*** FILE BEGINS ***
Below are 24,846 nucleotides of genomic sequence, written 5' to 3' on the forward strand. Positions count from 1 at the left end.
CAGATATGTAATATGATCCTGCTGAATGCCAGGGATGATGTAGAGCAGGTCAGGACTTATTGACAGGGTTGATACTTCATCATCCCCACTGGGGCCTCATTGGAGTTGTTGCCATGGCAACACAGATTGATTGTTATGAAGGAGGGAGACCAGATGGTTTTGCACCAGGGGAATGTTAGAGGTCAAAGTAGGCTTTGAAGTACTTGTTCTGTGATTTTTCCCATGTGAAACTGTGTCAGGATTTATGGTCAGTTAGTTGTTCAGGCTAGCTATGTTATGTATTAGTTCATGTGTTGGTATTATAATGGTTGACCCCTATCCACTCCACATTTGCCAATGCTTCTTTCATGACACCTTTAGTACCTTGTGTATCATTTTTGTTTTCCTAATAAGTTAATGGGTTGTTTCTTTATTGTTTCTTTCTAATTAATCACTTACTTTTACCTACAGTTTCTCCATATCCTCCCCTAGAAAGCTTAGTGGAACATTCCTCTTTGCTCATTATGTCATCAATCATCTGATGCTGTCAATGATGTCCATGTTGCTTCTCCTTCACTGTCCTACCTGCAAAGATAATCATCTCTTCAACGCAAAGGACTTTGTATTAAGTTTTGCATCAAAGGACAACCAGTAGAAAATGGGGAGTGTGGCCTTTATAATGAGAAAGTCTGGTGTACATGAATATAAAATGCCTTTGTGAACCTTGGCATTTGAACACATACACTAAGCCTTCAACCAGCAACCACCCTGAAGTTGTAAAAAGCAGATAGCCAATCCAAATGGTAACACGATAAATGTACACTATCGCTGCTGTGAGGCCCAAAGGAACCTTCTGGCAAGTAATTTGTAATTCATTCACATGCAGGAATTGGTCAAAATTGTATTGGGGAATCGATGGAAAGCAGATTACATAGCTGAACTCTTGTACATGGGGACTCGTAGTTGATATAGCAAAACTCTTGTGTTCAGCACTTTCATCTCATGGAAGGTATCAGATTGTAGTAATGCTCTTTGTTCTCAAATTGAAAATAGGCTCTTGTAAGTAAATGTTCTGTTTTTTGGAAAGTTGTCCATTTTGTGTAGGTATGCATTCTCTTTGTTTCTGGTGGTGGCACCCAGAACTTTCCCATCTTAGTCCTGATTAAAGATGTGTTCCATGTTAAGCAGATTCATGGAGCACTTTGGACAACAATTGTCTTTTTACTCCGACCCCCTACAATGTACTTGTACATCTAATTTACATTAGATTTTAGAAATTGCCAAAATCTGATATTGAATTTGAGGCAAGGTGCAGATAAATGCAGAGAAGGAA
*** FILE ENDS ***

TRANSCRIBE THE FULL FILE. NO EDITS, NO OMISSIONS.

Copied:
Below are 24,846 nucleotides of genomic sequence, written 5' to 3' on the forward strand. Positions count from 1 at the left end.
CAGATATGTAATATGATCCTGCTGAATGCCAGGGATGATGTAGAGCAGGTCAGGACTTATTGACAGGGTTGATACTTCATCATCCCCACTGGGGCCTCATTGGAGTTGTTGCCATGGCAACACAGATTGATTGTTATGAAGGAGGGAGACCAGATGGTTTTGCACCAGGGGAATGTTAGAGGTCAAAGTAGGCTTTGAAGTACTTGTTCTGTGATTTTTCCCATGTGAAACTGTGTCAGGATTTATGGTCAGTTAGTTGTTCAGGCTAGCTATGTTATGTATTAGTTCATGTGTTGGTATTATAATGGTTGACCCCTATCCACTCCACATTTGCCAATGCTTCTTTCATGACACCTTTAGTACCTTGTGTATCATTTTTGTTTTCCTAATAAGTTAATGGGTTGTTTCTTTATTGTTTCTTTCTAATTAATCACTTACTTTTACCTACAGTTTCTCCATATCCTCCCCTAGAAAGCTTAGTGGAACATTCCTCTTTGCTCATTATGTCATCAATCATCTGATGCTGTCAATGATGTCCATGTTGCTTCTCCTTCACTGTCCTACCTGCAAAGATAATCATCTCTTCAACGCAAAGGACTTTGTATTAAGTTTTGCATCAAAGGACAACCAGTAGAAAATGGGGAGTGTGGCCTTTATAATGAGAAAGTCTGGTGTACATGAATATAAAATGCCTTTGTGAACCTTGGCATTTGAACACATACACTAAGCCTTCAACCAGCAACCACCCTGAAGTTGTAAAAAGCAGATAGCCAATCCAAATGGTAACACGATAAATGTACACTATCGCTGCTGTGAGGCCCAAAGGAACCTTCTGGCAAGTAATTTGTAATTCATTCACATGCAGGAATTGGTCAAAATTGTATTGGGGAATCGATGGAAAGCAGATTACATAGCTGAACTCTTGTACATGGGGACTCGTAGTTGATATAGCAAAACTCTTGTGTTCAGCACTTTCATCTCATGGAAGGTATCAGATTGTAGTAATGCTCTTTGTTCTCAAATTGAAAATAGGCTCTTGTAAGTAAATGTTCTGTTTTTTGGAAAGTTGTCCATTTTGTGTAGGTATGCATTCTCTTTGTTTCTGGTGGTGGCACCCAGAACTTTCCCATCTTAGTCCTGATTAAAGATGTGTTCCATGTTAAGCAGATTCATGGAGCACTTTGGACAACAATTGTCTTTTTACTCCGACCCCCTACAATGTACTTGTACATCTAATTTACATTAGATTTTAGAAATTGCCAAAATCTGATATTGAATTTGAGGCAAGGTGCAGATAAATGCAGAGAAGGAA